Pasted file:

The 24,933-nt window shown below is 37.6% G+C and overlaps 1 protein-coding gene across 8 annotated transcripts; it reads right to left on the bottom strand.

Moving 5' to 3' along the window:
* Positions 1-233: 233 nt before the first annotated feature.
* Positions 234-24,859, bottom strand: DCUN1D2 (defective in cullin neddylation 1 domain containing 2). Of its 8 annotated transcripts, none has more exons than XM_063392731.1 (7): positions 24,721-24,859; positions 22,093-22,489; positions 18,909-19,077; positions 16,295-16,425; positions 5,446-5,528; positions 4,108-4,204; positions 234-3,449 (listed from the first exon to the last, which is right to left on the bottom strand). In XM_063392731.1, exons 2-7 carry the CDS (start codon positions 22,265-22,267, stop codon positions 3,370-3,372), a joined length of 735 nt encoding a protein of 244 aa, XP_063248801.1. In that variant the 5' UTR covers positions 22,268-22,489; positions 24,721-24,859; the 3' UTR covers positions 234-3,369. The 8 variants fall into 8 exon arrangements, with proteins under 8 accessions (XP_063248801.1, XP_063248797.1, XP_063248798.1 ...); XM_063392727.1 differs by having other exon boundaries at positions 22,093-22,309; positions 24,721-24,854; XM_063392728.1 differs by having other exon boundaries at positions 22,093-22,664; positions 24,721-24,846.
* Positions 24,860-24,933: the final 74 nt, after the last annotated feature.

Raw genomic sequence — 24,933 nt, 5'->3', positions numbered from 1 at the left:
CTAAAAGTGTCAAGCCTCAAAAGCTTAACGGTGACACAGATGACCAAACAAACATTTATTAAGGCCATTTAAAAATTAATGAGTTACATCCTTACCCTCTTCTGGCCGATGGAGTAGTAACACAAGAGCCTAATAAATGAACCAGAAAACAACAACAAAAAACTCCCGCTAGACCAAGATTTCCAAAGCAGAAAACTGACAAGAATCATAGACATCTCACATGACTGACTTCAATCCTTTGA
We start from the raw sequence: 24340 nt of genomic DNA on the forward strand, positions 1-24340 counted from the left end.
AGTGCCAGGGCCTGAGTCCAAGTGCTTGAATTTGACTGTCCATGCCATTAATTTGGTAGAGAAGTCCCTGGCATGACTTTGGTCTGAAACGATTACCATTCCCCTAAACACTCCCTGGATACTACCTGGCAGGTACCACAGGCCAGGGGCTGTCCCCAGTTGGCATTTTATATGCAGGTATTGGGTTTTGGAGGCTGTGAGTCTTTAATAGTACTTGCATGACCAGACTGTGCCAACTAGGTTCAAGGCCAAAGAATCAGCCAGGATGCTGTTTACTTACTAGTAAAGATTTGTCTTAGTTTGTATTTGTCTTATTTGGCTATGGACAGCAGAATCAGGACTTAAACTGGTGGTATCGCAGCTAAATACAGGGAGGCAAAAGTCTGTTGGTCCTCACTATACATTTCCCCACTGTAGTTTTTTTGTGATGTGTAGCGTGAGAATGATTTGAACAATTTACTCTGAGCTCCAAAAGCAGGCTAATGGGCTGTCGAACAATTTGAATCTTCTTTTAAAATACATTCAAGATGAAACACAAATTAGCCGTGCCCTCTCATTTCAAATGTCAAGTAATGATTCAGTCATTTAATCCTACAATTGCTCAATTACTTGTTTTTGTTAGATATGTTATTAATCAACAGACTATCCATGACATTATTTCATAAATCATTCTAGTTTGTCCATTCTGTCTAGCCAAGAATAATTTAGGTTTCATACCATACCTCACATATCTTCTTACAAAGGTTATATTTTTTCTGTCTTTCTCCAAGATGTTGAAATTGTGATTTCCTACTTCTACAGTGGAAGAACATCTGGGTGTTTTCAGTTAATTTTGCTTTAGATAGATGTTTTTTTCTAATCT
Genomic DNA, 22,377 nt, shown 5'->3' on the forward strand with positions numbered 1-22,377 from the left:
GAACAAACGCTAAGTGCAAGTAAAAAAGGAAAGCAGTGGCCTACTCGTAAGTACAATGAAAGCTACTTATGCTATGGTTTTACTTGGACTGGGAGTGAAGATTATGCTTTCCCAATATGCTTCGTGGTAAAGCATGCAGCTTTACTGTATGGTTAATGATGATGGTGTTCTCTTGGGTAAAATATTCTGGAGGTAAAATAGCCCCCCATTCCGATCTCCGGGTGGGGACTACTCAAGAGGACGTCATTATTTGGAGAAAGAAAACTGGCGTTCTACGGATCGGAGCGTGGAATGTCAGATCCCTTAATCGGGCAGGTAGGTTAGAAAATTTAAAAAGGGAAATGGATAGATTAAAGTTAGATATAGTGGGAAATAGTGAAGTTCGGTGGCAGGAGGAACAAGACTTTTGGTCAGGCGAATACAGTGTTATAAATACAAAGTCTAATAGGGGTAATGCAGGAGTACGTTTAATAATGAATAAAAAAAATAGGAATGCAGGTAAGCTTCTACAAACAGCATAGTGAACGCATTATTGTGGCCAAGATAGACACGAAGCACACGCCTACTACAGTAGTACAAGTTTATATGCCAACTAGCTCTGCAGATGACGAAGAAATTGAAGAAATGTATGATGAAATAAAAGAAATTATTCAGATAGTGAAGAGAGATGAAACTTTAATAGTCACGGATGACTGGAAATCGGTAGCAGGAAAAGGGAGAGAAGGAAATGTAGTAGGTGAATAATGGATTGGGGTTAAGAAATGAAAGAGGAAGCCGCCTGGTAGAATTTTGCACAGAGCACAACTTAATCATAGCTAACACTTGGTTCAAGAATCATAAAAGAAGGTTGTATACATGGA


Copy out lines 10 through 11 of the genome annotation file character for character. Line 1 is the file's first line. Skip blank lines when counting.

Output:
Genomic DNA, 22,377 nt, shown 5'->3' on the forward strand with positions numbered 1-22,377 from the left:
GAACAAACGCTAAGTGCAAGTAAAAAAGGAAAGCAGTGGCCTACTCGTAAGTACAATGAAAGCTACTTATGCTATGGTTTTACTTGGACTGGGAGTGAAGATTATGCTTTCCCAATATGCTTCGTGGTAAAGCATGCAGCTTTACTGTATGGTTAATGATGATGGTGTTCTCTTGGGTAAAATATTCTGGAGGTAAAATAGCCCCCCATTCCGATCTCCGGGTGGGGACTACTCAAGAGGACGTCATTATTTGGAGAAAGAAAACTGGCGTTCTACGGATCGGAGCGTGGAATGTCAGATCCCTTAATCGGGCAGGTAGGTTAGAAAATTTAAAAAGGGAAATGGATAGATTAAAGTTAGATATAGTGGGAAATAGTGAAGTTCGGTGGCAGGAGGAACAAGACTTTTGGTCAGGCGAATACAGTGTTATAAATACAAAGTCTAATAGGGGTAATGCAGGAGTACGTTTAATAATGAATAAAAAAAATAGGAATGCAGGTAAGCTTCTACAAACAGCATAGTGAACGCATTATTGTGGCCAAGATAGACACGAAGCACACGCCTACTACAGTAGTACAAGTTTATATGCCAACTAGCTCTGCAGATGACGAAGAAATTGAAGAAATGTATGATGAAATAAAAGAAATTATTCAGATAGTGAAGAGAGATGAAACTTTAATAGTCACGGATGACTGGAAATCGGTAGCAGGAAAAGGGAGAGAAGGAAATGTAGTAGGTGAATAATGGATTGGGGTTAAGAAATGAAAGAGGAAGCCGCCTGGTAGAATTTTGCACAGAGCACAACTTAATCATAGCTAACACTTGGTTCAAGAATCATAAAAGAAGGTTGTATACATGGA